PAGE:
Expert: Why Washington won’t workby Jennifer Johnston Oct. 2, 2013, 10:35 AM
Policymakers in Washington, D.C., increasingly are earning the distrust of the American people, and the current impasse that led to a government shutdown is no exception, according to Marc Hetherington, a political science professor and author of two books on trust and polarization in American government.
A third book with the working title Why Washington Won’t Work is near completion with co-author Thomas J. Rudolph of the University of Illinois.
“The only problem is that Congress keeps doing increasingly outrageous things, which requires us to continually rewrite chapter one with the most recent and shocking account,” says Hetherington. “I don’t know how many times I’ve redone the opening anecdotes to the book.”
While government was once seen as a set of institutions designed to solve entrenched problems, it no longer becomes a viable option when it loses the trust of the people.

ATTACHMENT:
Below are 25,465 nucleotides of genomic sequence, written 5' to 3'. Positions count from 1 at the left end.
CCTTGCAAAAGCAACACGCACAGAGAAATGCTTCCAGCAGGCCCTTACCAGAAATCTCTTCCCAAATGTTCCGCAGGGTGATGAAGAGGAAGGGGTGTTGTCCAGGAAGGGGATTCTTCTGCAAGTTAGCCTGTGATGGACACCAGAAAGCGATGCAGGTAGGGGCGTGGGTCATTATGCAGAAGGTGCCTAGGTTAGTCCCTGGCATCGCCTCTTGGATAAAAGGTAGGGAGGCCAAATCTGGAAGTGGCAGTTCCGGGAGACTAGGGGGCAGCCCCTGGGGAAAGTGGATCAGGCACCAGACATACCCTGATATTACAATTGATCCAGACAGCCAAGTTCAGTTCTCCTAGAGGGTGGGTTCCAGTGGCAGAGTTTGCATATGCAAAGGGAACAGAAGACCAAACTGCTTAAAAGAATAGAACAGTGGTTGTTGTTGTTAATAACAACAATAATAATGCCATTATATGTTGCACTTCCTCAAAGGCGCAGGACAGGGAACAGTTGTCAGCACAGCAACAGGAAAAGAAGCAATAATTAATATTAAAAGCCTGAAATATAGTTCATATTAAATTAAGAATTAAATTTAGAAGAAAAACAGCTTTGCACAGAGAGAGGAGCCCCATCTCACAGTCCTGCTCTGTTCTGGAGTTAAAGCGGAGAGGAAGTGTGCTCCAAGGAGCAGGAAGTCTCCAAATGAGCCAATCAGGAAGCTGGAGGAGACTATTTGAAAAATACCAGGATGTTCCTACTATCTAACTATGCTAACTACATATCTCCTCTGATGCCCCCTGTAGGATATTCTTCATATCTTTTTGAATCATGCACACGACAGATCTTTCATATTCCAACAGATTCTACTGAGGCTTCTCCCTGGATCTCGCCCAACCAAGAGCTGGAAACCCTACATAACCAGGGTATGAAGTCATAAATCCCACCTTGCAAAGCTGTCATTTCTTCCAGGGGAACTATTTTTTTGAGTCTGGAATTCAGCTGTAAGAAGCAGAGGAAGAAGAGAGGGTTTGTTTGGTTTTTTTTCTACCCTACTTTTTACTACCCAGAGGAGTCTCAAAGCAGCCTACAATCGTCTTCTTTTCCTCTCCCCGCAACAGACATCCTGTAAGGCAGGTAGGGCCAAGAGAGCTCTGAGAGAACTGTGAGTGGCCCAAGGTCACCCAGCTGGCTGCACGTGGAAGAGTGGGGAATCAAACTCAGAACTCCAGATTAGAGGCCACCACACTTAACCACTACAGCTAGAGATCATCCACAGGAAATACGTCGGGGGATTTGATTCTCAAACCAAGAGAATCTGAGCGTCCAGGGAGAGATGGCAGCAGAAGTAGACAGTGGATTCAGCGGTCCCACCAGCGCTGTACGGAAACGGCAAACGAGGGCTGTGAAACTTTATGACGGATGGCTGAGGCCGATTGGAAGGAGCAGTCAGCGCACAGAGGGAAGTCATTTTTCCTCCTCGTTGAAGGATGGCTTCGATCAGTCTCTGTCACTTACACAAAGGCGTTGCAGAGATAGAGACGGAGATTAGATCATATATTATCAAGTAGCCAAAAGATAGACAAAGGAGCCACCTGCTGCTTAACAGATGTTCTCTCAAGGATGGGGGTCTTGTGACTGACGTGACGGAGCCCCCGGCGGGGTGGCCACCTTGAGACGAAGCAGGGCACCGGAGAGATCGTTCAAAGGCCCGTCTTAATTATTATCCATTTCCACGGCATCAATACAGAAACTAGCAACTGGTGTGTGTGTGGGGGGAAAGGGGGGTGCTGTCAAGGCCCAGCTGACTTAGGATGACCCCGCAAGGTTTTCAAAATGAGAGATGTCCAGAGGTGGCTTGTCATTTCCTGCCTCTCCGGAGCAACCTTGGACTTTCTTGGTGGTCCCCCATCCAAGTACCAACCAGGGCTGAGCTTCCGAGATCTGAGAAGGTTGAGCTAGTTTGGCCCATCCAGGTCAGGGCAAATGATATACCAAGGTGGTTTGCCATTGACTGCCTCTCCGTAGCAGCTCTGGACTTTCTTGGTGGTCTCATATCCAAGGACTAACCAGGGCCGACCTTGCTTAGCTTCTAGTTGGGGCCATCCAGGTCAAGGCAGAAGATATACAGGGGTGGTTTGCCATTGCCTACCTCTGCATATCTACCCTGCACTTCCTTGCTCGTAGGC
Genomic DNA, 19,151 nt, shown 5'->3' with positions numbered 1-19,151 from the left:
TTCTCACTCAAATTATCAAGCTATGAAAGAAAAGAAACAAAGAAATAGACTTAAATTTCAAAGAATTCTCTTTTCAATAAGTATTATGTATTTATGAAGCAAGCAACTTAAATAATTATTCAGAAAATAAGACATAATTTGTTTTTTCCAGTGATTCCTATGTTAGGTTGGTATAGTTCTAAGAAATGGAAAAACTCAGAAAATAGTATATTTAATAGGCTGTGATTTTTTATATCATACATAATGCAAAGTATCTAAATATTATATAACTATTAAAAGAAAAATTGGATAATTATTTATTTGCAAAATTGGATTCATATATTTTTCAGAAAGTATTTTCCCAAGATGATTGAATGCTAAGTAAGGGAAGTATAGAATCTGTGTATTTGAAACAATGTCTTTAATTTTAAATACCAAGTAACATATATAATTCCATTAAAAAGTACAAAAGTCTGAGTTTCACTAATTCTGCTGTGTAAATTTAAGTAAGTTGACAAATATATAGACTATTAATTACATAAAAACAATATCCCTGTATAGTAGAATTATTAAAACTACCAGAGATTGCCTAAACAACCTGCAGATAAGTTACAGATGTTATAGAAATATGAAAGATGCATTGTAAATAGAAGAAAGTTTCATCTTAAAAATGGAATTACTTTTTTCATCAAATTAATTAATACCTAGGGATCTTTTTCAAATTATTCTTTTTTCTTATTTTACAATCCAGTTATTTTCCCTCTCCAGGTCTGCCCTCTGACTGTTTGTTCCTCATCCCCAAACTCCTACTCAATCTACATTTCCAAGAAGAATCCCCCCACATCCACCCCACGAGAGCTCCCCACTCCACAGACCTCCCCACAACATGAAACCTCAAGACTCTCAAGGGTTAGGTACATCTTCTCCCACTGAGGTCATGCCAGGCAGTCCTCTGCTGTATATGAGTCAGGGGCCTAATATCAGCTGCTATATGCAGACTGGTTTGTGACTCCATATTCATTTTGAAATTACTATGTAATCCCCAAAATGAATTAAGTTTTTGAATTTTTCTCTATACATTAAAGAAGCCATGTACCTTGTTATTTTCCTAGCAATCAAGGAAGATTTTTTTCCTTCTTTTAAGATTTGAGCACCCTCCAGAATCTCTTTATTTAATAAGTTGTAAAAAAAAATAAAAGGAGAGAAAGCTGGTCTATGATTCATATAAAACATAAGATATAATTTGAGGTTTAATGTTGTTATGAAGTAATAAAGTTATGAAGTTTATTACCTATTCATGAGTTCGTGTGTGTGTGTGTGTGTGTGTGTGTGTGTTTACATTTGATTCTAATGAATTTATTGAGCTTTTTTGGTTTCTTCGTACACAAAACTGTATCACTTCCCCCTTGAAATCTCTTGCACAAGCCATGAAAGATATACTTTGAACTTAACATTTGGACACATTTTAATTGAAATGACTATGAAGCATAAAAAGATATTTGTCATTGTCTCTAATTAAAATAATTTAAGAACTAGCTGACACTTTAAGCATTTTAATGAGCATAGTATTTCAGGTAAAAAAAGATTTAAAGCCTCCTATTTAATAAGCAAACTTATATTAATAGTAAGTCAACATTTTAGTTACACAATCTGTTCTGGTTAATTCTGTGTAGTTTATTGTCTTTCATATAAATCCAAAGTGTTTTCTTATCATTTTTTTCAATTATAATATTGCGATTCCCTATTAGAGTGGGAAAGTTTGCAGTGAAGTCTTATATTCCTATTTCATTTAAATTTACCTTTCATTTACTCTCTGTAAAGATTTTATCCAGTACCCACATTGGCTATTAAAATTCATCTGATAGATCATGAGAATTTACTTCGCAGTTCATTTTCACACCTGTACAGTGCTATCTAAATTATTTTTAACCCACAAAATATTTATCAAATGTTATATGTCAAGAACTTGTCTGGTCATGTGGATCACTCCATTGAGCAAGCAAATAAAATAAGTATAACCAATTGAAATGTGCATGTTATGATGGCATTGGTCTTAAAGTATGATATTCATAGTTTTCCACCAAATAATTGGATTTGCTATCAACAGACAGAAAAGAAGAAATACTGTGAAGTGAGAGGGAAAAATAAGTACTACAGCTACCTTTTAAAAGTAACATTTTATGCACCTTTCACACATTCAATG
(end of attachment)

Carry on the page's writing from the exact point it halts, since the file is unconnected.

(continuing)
“Congress isn’t doing anything to cause people to feel good about what they’re doing,” he says. Widening polarization between the left and the right means public consensus never develops behind issues. “What we end up with is terrible gridlock.”
The increasingly “mean” environment in Washington differs from a generation ago when opposing party members often were friends. “If you start to see the other side as less than human, then you don’t make compromises with them,” Hetherington says. A second problem is that members of Congress spend a majority of their time in their districts running for re-election instead of working through problems with colleagues in Washington.
“As someone who tries to teach young people about the virtues of public service,” he adds, “it is very discouraging.”
Hetherington is available for media interviews about the government impasse. He is the author of two books about the American electorate, Why Trust Matters: Declining Political Trust and the Demise of American Liberalism (Princeton University Press, 2005) and Authoritarianism and Polarization in American Politics (Cambridge University Press, 2009).